Saturday, October 16, 2010

Oct. 8, 2010 - Finisterre

Decided to spend one more day here. Our hostess served breakfast. There were 7 of us. I had met everyone before at one point along the way (except Nadine the German girl who was my room mate). It was a lively discussion with everyone talking about where we all met. After breakfast they all left to buy their bus tickets.

I went looking for my walking stick which I left somewhere the day before. Ran into Teresa from Austria. Sat and had cafe con leche with her. She also was feeling sad. I am glad I ran into her one more time to say good bye. I keep thinking I have seen everyone in the last couple of days that made up my camino, but I still keep running into people. Even though I walked most of the way by myself, I have met so many people who made a huge impact on my journey.

Sat on a rock watching the waves for a while when all of a sudden I got a panicky feeling that I should go. Just before I got to the marina it started pouring rain. There was a bar close by so I went in and sat at the table just in front of the open doorway. There was a street market just outside the bar and they were scrambling to cover their tables and racks with plastic tarps. The rain came down so hard and fast there was an inch of water in the street. The wind blew over a rack of clothes. Felt bad for the marketeers. In spite of the plastic tarps, everything was soaked and they all packed up and left.

Had an excellent view of the huge waves crashing into the breaker in the harbour. Actually sat there for 6 hours watching the rain and the ocean. At times the ocean looked so rough and turbulent that even the locals just stood in the doorway and watched. It was scary and exciting at the same time. I thought how could something so soothing and peaceful be so dark and rough and angry and frightening. I think that life is like that at times as well.

Never did find my stick. At first I was really upset. I carried that stick everyday for 37 days. It helped me climb up and down the hills and mountains, countless stairs, it saved me from many falls, it was a leaning post when I needed a rest, support for walking when my ankles hurt, and sometimes a pole to hang my coat when I stopped for a break. It had become a third arm and it served me well. Funny how as long as I was walking the camino I didn't even think about it, it was just always there. Yesterday, three times I had to go back for it because I kept leaving it behind. Guess I no longer needed it so it was time to let it go. I really wanted to keep it as a souvenir, however now I think of what a hassle it would be to take home. Maybe this is another life lesson. So many times I hang on to things that weigh me down that I should have let go of a long time ago.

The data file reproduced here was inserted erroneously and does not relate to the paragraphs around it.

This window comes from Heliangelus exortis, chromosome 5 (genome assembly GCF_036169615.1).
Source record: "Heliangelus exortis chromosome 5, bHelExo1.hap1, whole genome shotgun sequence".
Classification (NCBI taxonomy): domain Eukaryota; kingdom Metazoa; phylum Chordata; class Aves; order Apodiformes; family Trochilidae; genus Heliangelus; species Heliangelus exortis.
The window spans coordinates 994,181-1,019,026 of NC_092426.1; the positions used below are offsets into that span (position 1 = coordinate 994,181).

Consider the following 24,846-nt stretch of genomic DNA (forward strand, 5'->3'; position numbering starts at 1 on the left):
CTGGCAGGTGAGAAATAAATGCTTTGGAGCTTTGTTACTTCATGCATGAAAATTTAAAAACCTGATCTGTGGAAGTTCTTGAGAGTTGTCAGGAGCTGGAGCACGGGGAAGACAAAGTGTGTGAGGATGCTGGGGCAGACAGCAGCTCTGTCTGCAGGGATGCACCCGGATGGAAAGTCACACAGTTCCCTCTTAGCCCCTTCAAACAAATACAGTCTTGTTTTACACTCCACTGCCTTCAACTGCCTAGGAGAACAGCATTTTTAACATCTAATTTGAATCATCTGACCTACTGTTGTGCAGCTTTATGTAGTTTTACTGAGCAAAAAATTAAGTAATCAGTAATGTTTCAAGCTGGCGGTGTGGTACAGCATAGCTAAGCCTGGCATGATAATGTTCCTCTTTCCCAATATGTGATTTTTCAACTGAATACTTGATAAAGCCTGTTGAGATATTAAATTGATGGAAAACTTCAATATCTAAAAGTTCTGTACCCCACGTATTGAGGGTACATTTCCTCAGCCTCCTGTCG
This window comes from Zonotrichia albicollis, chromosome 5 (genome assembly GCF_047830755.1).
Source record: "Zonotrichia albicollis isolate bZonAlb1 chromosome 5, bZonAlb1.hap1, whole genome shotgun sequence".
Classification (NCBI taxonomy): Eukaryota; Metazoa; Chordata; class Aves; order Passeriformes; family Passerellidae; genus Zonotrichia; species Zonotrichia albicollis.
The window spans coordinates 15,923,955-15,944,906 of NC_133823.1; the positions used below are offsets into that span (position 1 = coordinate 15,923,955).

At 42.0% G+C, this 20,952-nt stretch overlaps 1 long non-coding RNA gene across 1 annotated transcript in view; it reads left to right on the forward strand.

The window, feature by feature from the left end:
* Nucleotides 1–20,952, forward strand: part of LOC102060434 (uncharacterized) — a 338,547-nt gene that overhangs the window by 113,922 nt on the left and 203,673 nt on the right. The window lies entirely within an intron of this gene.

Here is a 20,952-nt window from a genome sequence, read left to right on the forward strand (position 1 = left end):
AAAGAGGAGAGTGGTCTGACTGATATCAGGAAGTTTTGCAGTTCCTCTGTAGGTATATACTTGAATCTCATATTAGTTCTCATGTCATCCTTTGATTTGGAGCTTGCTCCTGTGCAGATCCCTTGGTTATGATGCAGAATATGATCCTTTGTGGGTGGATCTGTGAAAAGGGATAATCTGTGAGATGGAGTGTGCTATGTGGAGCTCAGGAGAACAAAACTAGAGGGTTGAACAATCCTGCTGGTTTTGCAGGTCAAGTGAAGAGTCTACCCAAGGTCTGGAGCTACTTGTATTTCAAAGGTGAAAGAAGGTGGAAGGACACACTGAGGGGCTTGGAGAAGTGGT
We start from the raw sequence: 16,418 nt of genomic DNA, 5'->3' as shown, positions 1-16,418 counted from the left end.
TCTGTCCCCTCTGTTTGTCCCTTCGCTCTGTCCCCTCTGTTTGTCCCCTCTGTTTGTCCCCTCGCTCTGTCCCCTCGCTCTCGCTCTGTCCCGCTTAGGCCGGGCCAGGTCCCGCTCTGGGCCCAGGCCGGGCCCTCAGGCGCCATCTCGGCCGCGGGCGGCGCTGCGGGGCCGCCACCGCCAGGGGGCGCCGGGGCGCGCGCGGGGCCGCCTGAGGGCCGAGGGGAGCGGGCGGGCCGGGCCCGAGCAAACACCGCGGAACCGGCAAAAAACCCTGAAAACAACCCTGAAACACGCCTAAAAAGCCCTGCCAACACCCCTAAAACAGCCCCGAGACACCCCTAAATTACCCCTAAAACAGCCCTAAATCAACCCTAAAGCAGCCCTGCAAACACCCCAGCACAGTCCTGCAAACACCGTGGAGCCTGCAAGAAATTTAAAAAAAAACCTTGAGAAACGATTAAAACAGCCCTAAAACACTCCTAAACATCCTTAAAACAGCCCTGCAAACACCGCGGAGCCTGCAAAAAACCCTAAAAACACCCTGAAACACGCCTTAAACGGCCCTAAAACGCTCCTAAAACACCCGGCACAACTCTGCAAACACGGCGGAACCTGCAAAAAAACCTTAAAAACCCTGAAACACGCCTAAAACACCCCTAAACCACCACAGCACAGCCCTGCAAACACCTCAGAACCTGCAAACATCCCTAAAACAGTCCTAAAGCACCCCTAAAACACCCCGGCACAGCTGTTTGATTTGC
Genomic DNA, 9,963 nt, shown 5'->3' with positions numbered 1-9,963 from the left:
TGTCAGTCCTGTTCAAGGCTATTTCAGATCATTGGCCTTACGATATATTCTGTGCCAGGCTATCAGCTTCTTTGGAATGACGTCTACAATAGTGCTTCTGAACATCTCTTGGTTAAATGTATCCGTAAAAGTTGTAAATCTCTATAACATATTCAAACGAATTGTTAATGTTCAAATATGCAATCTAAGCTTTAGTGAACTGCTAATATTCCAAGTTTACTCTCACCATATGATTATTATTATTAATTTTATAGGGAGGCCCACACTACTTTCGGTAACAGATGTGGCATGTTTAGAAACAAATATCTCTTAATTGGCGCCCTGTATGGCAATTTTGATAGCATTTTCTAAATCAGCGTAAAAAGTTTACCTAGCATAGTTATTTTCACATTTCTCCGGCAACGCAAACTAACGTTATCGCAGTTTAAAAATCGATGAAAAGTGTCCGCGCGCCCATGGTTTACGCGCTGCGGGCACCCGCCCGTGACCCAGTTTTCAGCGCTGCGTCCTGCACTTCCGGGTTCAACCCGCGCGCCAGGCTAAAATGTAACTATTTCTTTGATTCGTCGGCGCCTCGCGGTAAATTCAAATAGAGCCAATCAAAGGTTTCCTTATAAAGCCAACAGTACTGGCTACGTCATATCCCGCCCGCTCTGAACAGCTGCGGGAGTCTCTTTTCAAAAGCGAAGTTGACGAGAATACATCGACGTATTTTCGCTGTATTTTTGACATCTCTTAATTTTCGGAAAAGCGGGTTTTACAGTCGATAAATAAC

Sitting and watching the ocean was mesmerizing. The waves got higher and the water kept coming closer. Felt like I had front row seats to the best movie in town. An emergency patrol vehicle kept driving by. At one point 4 men in orange fluorescent  suits got out and put rope blocking walkways where it was no longer safe to walk (not that anyone was out walking).

After a couple of hours a van pulled right up to the doors. I was annoyed because it obstructed my perfect view. An elderly man got out of the drivers side. He was using crutches and had a hard time walking. It took him 5 minutes to walk the 10 feet into the bar. I thought he must be some kind of celebrity because everyone in the bar stopped talking. Several men (it was at this point that I realized there were only men in the bar) jumped up to help him or offer him their chair. But no where was good enough. He wanted to sit at my table. Everyone looked at me. I said of course he could sit there (or rather I pointed to the chair beside me because I could not understand them and they could not understand me). He ordered a drink and  bought me a glass of wine. He shook my hand, told me his name, I told him mine, and then we sat for the next hour in silence just starring at the ocean.

I wondered if he was a fisherman at one time. He had such a far away look in his eyes as he was looking out to the ocean. Everyone who came into the bar nodded or squeezed his shoulder. At one point he fell asleep in the chair. He woke up and apologized for falling asleep. I said that was ok.

Another hour went by. I saw Renata walk by. I waved and she came in, ordered a glass of wine and sat and starred at the ocean with us (she decided not to go to Mosia Mosia because of the bad weather). The waves were getting higher and coming closer. If someone stood in front of us, the fisherman (I call him that because I did not understand what his name was) would say something and they immediately moved out of the way. The water had come so close the ground had become covered with crab like looking bugs that jumped. They started coming into the bar. The bar tender dumped soapy water in front of the door so they wouldn't come in, but the rain washed the soapy water away and they kept coming. Everyone was standing around looking at them and trying to catch them. Renata and I sat with our feet on the chair rungs just watching. The fisherman said something to one of the guys. The guy caught one of the bugs, brought it over and put it on our table so Renata and I could get a close-up look. The only thing I understood the fisherman say was "this was not normal". I had already gathered that.

Shortly after, the van came back to pick up the fisherman. Everyone in the bar stood up when he got up. Renata said "I think this was a special event". I thought so too.

I no longer felt lost and sad, but am feeling calm and peaceful and am now ready to say that my camino is finished even though I think it will take a long time to process the last 5 weeks.


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  2. Congratulations!

    Your Camino may be done, but you'll always be a pilgrim.

    Buen Camino!